Without any picks, Warriors approaching NBA Draft 'acting as if we do'

Without any picks, Warriors approaching NBA Draft 'acting as if we do'

OAKLAND -- It is as observers that the Warriors enter the 2017 NBA Draft. They have no pick. The Warriors being the Warriors, though, they will be so active in their observation that they may not be able to resist participating.

Given their bonanza experience last June, why wouldn’t they dive in?

After using their only pick to select Vanderbilt center Damian Jones in the first round, the Warriors continued to watch the draft unfold, keeping one eye on their draft board and another on the players being chosen, and by which teams.

When it came time for the Bucks to make their second-round selection, 38th overall, the Warriors struck. A player they wanted was still on the board, and they were willing to give Milwaukee $2.4 million purchase the pick.

That’s how the Warriors landed UNLV product Pat McCaw, who started 20 games last season and became one of only three second-round picks to make a name for himself as a rookie.

There is a McCaw or three in every draft, which is why the Warriors, even without a single pick, have brought in 18 players for workouts and will be on the job Thursday night when the 2017 draft takes place at Barclays Center in Brooklyn.

“We don’t have a draft pick,” Warriors general manager Bob Myers said this week, “but we’re acting as if we do.”

Myers and his staff have spent the past few days scouring video and watching players brought in for workouts. They again created a board of players they like, with the letter “B,” in red, next to certain names.

B for the word: buy, as in plucking dollars from the coffers of owners Joe Lacob and Peter Guber.

“There are guys we would buy a pick for,” Myers said, gesturing from the gym floor toward the draft room at the team facility. “If you snuck in there, it would be fun to see.”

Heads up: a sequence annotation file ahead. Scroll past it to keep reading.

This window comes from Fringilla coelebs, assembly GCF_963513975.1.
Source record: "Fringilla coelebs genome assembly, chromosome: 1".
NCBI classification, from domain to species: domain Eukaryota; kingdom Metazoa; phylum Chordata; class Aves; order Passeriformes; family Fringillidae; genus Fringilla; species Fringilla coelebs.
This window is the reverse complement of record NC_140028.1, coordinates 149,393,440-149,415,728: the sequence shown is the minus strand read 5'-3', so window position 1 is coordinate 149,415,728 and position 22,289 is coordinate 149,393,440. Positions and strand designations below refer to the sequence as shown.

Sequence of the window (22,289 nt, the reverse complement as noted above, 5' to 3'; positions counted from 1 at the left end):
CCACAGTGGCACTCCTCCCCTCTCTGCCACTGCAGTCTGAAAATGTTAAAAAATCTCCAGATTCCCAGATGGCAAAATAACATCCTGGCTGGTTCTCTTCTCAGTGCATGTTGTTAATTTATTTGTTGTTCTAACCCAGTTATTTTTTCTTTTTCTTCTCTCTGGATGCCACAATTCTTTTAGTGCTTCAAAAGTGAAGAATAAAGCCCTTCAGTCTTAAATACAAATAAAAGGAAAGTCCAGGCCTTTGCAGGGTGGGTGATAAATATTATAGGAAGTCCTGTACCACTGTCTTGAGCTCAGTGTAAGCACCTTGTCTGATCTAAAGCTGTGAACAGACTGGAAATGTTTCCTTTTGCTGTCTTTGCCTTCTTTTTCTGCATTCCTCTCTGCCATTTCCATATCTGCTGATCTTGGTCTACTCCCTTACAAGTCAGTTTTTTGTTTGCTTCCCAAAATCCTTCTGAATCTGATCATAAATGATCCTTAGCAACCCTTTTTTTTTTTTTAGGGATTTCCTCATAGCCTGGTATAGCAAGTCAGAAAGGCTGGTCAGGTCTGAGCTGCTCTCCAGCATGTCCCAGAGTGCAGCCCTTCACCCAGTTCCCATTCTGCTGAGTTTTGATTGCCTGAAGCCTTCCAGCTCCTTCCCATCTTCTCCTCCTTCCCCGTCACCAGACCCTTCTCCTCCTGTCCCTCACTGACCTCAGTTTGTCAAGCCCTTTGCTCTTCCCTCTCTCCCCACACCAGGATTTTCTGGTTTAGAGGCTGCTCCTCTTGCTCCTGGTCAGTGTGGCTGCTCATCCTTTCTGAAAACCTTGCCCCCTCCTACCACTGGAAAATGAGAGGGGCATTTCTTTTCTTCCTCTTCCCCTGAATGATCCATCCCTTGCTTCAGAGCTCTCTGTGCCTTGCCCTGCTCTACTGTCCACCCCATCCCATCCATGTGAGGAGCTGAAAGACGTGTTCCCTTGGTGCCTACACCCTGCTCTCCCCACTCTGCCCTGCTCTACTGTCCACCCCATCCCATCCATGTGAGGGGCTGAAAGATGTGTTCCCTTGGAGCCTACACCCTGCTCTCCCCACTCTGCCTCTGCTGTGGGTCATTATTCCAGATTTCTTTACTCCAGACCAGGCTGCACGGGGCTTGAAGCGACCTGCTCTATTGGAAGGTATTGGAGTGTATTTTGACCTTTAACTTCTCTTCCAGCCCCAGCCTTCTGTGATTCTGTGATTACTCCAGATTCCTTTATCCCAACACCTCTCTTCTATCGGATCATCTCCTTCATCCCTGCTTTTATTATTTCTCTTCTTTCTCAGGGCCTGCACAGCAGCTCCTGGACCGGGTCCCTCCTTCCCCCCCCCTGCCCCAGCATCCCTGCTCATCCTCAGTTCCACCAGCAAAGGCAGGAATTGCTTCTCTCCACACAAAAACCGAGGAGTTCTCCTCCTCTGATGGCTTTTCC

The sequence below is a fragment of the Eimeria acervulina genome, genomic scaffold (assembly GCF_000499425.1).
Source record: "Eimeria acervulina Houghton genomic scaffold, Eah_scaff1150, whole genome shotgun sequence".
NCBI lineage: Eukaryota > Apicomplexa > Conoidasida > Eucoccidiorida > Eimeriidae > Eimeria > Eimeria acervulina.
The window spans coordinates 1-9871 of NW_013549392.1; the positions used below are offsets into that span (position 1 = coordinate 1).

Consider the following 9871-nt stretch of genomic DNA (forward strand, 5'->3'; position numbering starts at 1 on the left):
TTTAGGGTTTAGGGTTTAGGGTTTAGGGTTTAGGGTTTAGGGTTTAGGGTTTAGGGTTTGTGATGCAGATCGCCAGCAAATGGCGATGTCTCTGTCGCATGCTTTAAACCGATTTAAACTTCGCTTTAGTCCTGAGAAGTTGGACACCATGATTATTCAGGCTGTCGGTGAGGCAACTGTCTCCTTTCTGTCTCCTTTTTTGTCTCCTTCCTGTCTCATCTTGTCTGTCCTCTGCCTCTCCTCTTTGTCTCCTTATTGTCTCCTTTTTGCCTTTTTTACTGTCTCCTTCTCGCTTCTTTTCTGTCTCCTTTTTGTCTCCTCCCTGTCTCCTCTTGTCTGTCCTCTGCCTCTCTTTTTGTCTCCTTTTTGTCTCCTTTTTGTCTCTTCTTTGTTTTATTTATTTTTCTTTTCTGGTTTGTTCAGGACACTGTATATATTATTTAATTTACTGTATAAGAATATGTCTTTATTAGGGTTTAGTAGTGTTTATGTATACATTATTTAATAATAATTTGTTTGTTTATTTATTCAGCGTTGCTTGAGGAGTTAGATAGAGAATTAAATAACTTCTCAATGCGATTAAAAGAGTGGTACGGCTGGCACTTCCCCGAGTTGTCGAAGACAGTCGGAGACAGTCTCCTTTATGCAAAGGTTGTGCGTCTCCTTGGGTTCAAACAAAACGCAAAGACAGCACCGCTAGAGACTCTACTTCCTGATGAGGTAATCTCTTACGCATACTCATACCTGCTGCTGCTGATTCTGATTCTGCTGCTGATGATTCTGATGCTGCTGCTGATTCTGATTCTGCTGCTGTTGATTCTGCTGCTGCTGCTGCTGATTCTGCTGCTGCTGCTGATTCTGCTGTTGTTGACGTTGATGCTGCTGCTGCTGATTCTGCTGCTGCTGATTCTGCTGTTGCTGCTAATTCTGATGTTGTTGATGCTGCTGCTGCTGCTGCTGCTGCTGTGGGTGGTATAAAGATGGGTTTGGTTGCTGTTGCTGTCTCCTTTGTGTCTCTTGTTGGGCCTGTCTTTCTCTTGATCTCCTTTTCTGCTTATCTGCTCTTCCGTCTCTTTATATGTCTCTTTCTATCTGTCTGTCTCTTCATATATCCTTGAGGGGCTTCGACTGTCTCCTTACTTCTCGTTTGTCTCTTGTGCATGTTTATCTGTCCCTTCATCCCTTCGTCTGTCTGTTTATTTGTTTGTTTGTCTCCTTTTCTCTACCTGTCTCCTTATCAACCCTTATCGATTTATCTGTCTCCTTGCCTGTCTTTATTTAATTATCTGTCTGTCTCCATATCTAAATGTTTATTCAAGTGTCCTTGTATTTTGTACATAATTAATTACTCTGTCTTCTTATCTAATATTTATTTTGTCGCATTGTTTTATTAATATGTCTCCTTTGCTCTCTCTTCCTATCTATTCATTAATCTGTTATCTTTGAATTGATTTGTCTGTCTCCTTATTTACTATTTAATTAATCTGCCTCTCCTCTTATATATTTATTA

McCaw, it can be discerned, once had a red B next to his name. The Warriors were surprised he was able to contribute immediately.

“Luckily, to be honest, to have an owner that’s as aggressive as Joe is, and an ownership group that’s willing to spend on a pick, Patrick McCaw is actually a success story in that way,” Myers said. “We haven’t gotten it right every time; there are times we bought a pick and it didn’t work out.

“But our methodology is to try and do that, especially in a year when we don’t have one.”

The Warriors go into this draft without a couple voices that have been influential in previous personnel choices. Former assistant GM Travis Schlenk last month accepted the GM job in Atlanta, and former adviser and board member Jerry West is now in a similar role with the Clippers.

Not that any of this will change the approach taken by the Warriors, who won’t add any personnel executives until well after the draft.

If there a player they like is available at a specific point of the process, and a team willing to sell, the Warriors will be ready to roll. There is, after all, a reason they brought in 10 guards, seven forwards and one center for workouts in Oakland.

Mike Brown takes notice after McCaw puts on display in replacing Iguodala

Mike Brown takes notice after McCaw puts on display in replacing Iguodala

OAKLAND -- The veterans among the Warriors have spent much of this season imploring Pat McCaw to fully unveil, to bring to games what he so often brings to practices, and the rookie guard/forward met that request Tuesday night.

With Andre Iguodala sidelined with soreness in his left knee, acting head coach Mike Brown, following the recommendation of ailing head coach Steve Kerr, turned to McCaw to fill some of the vacuum in Game 2 of the Western Conference Finals against the Spurs.

“Steve suggested that we put Patty in Andre's place and it made sense, especially with (Spurs star forward Kawhi Leonard) not playing tonight,” Brown said. “And he stepped up and had a big game for us.”

McCaw delivered a line very much like one that might be submitted by Iguodala: a career postseason-high 18 points, five assists, three steals and three rebounds in 27 minutes. He was plus-19 as the Warriors rolled to a 136-100 win.

“He was amazing,” Stephen Curry said. “Obviously with Andre out, it was the next-man-up philosophy. Everybody says it. But when you have a guy like Pat who doesn't really know when his minutes are going to come, he always stays ready.”

McCaw has been the plug-in man for much of the season, starting at various times for Klay Thompson or Kevin Durant, whose calf injury influenced Brown/Kerr to play McCaw over four games in the first round against Portland.

With Durant back for the conference semifinals against Utah, another four-game sweep by the Warriors, McCaw played a total of nine minutes and never left the bench in Game 3.